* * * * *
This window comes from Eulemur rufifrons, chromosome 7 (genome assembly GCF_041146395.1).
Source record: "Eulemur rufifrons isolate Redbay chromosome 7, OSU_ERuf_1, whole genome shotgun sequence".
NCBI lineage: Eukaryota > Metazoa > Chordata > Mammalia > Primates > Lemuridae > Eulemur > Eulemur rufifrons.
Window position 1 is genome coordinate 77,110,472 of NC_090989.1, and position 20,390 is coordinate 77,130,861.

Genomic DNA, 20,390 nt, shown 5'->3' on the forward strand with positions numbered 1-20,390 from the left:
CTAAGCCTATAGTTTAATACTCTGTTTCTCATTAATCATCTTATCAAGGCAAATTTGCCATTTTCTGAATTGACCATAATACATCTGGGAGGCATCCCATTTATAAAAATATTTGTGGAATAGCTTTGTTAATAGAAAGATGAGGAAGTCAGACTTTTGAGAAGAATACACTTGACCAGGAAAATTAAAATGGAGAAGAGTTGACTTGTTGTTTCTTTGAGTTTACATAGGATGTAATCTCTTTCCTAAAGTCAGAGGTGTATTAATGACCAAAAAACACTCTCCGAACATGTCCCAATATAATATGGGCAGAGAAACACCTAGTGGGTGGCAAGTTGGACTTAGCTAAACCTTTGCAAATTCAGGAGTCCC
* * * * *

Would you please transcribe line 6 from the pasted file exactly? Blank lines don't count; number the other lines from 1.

CTAAGCCTATAGTTTAATACTCTGTTTCTCATTAATCATCTTATCAAGGCAAATTTGCCATTTTCTGAATTGACCATAATACATCTGGGAGGCATCCCATTTATAAAAATATTTGTGGAATAGCTTTGTTAATAGAAAGATGAGGAAGTCAGACTTTTGAGAAGAATACACTTGACCAGGAAAATTAAAATGGAGAAGAGTTGACTTGTTGTTTCTTTGAGTTTACATAGGATGTAATCTCTTTCCTAAAGTCAGAGGTGTATTAATGACCAAAAAACACTCTCCGAACATGTCCCAATATAATATGGGCAGAGAAACACCTAGTGGGTGGCAAGTTGGACTTAGCTAAACCTTTGCAAATTCAGGAGTCCC